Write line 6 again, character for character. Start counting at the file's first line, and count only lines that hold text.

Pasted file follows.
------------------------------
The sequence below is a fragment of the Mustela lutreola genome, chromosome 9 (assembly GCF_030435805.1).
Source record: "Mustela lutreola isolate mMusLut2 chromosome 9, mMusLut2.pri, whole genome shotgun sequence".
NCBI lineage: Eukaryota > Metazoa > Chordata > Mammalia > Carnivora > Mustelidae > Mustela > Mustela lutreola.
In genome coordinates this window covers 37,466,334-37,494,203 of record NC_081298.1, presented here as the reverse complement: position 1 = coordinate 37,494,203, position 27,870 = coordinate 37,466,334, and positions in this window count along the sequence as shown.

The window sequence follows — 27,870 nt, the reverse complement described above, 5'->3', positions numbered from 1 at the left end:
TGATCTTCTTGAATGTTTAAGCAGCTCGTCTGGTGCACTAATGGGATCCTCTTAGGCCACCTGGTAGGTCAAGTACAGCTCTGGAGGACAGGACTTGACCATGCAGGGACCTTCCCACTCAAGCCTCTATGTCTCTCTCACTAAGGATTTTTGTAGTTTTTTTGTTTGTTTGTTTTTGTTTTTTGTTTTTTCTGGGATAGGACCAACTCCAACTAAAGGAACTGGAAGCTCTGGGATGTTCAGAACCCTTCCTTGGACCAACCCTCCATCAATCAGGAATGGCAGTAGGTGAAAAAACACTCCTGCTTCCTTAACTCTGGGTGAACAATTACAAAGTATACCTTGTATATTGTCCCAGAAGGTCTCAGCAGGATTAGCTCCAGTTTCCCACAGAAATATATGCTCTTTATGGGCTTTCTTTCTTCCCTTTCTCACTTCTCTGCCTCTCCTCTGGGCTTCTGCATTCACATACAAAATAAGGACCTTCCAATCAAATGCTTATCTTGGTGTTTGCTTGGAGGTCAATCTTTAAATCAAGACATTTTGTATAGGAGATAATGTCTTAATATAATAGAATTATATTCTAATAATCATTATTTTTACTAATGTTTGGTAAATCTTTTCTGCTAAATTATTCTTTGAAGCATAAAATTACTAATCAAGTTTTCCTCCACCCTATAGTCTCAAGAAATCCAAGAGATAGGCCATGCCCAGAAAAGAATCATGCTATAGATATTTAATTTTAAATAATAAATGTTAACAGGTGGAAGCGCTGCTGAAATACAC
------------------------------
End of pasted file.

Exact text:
TGATCTTCTTGAATGTTTAAGCAGCTCGTCTGGTGCACTAATGGGATCCTCTTAGGCCACCTGGTAGGTCAAGTACAGCTCTGGAGGACAGGACTTGACCATGCAGGGACCTTCCCACTCAAGCCTCTATGTCTCTCTCACTAAGGATTTTTGTAGTTTTTTTGTTTGTTTGTTTTTGTTTTTTGTTTTTTCTGGGATAGGACCAACTCCAACTAAAGGAACTGGAAGCTCTGGGATGTTCAGAACCCTTCCTTGGACCAACCCTCCATCAATCAGGAATGGCAGTAGGTGAAAAAACACTCCTGCTTCCTTAACTCTGGGTGAACAATTACAAAGTATACCTTGTATATTGTCCCAGAAGGTCTCAGCAGGATTAGCTCCAGTTTCCCACAGAAATATATGCTCTTTATGGGCTTTCTTTCTTCCCTTTCTCACTTCTCTGCCTCTCCTCTGGGCTTCTGCATTCACATACAAAATAAGGACCTTCCAATCAAATGCTTATCTTGGTGTTTGCTTGGAGGTCAATCTTTAAATCAAGACATTTTGTATAGGAGATAATGTCTTAATATAATAGAATTATATTCTAATAATCATTATTTTTACTAATGTTTGGTAAATCTTTTCTGCTAAATTATTCTTTGAAGCATAAAATTACTAATCAAGTTTTCCTCCACCCTATAGTCTCAAGAAATCCAAGAGATAGGCCATGCCCAGAAAAGAATCATGCTATAGATATTTAATTTTAAATAATAAATGTTAACAGGTGGAAGCGCTGCTGAAATACAC